CREB-CRTCs and SIKs
Activation of CRTC2 or CRTC3 in muscle or myotubes by over-expression has beneficial effects on myocyte size (32) and metabolism (49), rendering these proteins potentially promising candidates for sustenance of muscle mass and function. It would be important to test whether transgenic expression of CRTCs in skeletal muscle could overcome atrophy or improve muscle metabolism in mouse models of cancer cachexia or type 2 diabetes. One novel therapeutic approach could be the use of bioavailable SIK inhibitors to potentiate nuclear CRTC entry (85). Currently available SIK inhibitors target all SIKs, and the most bioavailable inhibitor YKL-05-093 activates CRTC2 and class II HDACs in mice and stimulates bone formation (114). YKL-05-093 had no reported effects in lean animals, but SIK inhibitors might be expected to cause complex metabolic changes in obese animals due to functions of SIKs in liver, adipose tissue, and skeletal muscle (36, 37, 83, 115–118). More research is needed on regulation and functions of CRTCs and SIKs in skeletal muscle to predict the therapeutic value of targeting this pathway for type 2 diabetes.
Similar to GPCRs, strategies to pharmacologically activate CREB-CRTCs for cancer cachexia is questionable because gain of CREB-CRTC function in tumor cells is strongly associated with proliferation, survival, metabolic adaptation, and invasion [comprehensively reviewed in (119)]. The SIKs have emerged as tumor regulators as well. SIK1 is downregulated in several cancer types (120, 121) and has been shown to be a tumor suppressor by activating anoikis (anchorage-dependent cell death) to inhibit metastasis (120) by suppressing metabolic reprogramming (122) and epithelial to mesenchymal transitions (123). On the other hand, SIK2 activity at the centrosome is required for mitotic spindle assembly and survival of ovarian cancer cells (124, 125). A SIK2 inhibitor (ARN-3236) synergizes with paclitaxel to improve outcome in preclinical ovarian cancer models (126). The effects of SIK inhibition on muscle mass have not been evaluated, but due to the pro-oncogenic functions of CRTCs in tumor cells, strategies to activate CRTCs to increase muscle mass in cancer cachexia would require identification of skeletal muscle-specific mechanisms of CRTC regulation.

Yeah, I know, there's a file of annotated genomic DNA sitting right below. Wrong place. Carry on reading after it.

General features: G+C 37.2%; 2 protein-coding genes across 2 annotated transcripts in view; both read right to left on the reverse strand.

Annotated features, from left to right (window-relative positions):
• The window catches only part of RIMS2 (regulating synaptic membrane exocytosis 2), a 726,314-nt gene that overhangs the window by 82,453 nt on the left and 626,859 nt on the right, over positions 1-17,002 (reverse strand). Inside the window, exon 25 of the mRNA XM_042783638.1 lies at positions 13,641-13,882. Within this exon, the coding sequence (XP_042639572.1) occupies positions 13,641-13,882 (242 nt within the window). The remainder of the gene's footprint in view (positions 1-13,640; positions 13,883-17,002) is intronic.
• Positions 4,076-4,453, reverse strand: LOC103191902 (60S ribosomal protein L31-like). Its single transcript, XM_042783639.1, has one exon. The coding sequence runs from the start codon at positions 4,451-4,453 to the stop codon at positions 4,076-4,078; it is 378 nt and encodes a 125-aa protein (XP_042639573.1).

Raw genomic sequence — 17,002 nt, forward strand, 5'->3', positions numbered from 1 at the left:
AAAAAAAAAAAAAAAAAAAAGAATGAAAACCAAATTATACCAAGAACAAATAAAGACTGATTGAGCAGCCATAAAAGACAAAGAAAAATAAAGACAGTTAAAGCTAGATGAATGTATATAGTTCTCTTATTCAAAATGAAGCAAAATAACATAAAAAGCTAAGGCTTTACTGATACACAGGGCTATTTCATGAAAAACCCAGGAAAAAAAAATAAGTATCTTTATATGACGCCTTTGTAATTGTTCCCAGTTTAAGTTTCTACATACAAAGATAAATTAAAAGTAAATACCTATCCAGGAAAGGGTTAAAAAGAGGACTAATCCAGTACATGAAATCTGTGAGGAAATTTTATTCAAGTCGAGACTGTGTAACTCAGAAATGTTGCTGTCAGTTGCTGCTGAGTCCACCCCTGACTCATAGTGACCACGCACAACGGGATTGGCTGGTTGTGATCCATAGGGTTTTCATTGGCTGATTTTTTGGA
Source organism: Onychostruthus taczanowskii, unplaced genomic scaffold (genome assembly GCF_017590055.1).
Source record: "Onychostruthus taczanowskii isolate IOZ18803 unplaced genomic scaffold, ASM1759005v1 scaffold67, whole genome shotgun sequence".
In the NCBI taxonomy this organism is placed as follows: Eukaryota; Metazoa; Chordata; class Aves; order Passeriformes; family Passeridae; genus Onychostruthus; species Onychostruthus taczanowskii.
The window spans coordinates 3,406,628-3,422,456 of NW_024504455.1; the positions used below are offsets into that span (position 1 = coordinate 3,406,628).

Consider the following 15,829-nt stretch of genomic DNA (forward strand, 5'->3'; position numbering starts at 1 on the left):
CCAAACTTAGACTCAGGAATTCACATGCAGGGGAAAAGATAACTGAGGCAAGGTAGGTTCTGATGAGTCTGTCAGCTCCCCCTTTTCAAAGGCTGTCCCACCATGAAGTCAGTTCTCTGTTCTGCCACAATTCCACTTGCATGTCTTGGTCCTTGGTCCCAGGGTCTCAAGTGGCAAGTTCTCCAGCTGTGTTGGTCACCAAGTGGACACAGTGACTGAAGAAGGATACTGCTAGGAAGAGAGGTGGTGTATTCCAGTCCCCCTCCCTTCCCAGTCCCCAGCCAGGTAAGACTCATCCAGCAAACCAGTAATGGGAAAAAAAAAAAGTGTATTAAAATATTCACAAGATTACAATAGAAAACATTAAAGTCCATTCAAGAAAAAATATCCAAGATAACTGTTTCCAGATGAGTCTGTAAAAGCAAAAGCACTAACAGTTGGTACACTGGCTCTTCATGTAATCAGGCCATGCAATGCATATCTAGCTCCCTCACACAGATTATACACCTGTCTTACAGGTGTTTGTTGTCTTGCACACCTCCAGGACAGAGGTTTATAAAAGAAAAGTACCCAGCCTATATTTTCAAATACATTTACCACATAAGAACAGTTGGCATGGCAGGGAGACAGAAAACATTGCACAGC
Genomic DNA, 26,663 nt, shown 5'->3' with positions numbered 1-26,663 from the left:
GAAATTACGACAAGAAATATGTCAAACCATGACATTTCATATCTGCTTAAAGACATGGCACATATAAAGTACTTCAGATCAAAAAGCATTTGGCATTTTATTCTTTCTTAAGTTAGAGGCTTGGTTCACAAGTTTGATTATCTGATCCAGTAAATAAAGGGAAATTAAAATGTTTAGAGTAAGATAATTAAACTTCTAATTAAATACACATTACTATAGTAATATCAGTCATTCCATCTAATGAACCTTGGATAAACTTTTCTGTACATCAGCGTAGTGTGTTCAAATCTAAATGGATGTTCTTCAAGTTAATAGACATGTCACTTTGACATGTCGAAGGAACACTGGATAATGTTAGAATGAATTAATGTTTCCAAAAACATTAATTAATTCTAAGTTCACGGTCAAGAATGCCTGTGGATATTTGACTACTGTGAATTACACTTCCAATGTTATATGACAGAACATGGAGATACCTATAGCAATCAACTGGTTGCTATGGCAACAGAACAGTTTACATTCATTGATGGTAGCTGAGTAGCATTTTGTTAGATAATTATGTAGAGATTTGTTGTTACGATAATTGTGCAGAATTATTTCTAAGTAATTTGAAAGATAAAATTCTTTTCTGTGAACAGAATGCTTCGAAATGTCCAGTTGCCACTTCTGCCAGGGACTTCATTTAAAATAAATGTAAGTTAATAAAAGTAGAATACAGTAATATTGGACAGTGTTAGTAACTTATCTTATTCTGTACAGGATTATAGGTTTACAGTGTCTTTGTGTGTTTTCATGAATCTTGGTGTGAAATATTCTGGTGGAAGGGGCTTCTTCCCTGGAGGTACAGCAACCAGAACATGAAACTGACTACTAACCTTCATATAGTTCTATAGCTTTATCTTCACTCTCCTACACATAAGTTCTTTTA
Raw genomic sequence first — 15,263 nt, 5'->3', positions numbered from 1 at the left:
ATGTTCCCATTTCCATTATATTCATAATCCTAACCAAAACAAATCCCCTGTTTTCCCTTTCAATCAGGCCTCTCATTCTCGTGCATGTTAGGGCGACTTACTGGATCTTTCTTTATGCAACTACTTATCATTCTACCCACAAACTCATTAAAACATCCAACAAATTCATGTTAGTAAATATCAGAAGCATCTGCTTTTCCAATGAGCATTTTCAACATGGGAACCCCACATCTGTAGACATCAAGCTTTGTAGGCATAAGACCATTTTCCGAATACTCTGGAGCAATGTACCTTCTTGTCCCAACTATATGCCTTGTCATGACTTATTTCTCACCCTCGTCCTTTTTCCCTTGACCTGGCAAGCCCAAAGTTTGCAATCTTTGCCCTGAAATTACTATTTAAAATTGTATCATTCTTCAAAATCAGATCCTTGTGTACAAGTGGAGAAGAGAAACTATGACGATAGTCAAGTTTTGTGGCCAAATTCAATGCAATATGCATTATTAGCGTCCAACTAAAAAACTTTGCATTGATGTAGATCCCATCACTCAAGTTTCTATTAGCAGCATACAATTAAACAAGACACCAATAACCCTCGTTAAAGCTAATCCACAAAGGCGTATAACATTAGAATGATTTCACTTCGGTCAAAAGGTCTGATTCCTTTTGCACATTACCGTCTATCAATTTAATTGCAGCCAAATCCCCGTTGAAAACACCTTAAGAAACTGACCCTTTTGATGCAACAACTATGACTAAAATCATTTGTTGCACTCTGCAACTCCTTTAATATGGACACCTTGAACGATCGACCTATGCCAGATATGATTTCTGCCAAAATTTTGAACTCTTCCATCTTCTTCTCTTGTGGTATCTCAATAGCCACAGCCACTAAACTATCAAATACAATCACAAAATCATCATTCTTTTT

Long known for its role as a second messenger coordinating skeletal muscle nutrient utilization with functional demands, cAMP has also been appreciated for its ability to stimulate hypertrophic growth and long-term metabolic adaptation. CREB-CRTCs are key cAMP effectors that contribute to muscle adaptation through activation of transcriptional programs that increase hypertrophic growth, mitochondrial biogenesis, metabolic efficiency, and muscle performance. Therefore, targeting CREB-CRTCs could be highly advantageous to sustain muscle mass and improve muscle function in people with type 2 diabetes and cancer cachexia. However, functions of CREB-CRTCs in other metabolic tissues as well as in tumor cells present significant obstacles to developing therapeutic approaches to safely target this pathway. Targeting CRTCs has the most potential for improving metabolism in type 2 diabetes, but should be approached with caution in cancer cachexia due to oncogenic effects of these proteins. Identification of specific signaling mechanisms that regulate CREB-CRTCs in muscle cells could enable the field to harness the potential of these proteins to improve skeletal muscle health.
RB developed the thesis, designed the manuscript organization, and prepared the figure. RB and CH prepared the table, and wrote and edited the manuscript. Both authors approved the final version.
Research for this publication was supported by grants from the National Institute of Diabetes and Digestive and Kidney Diseases and National Institute of Arthritis and Musculoskeletal Diseases of the National Institutes of Health under award numbers DK092590 and AR072368 as well as the American Diabetes Association under award number IBS-18-050. The content is solely the responsibility of the authors and does not necessarily represent the official views of the funding agencies.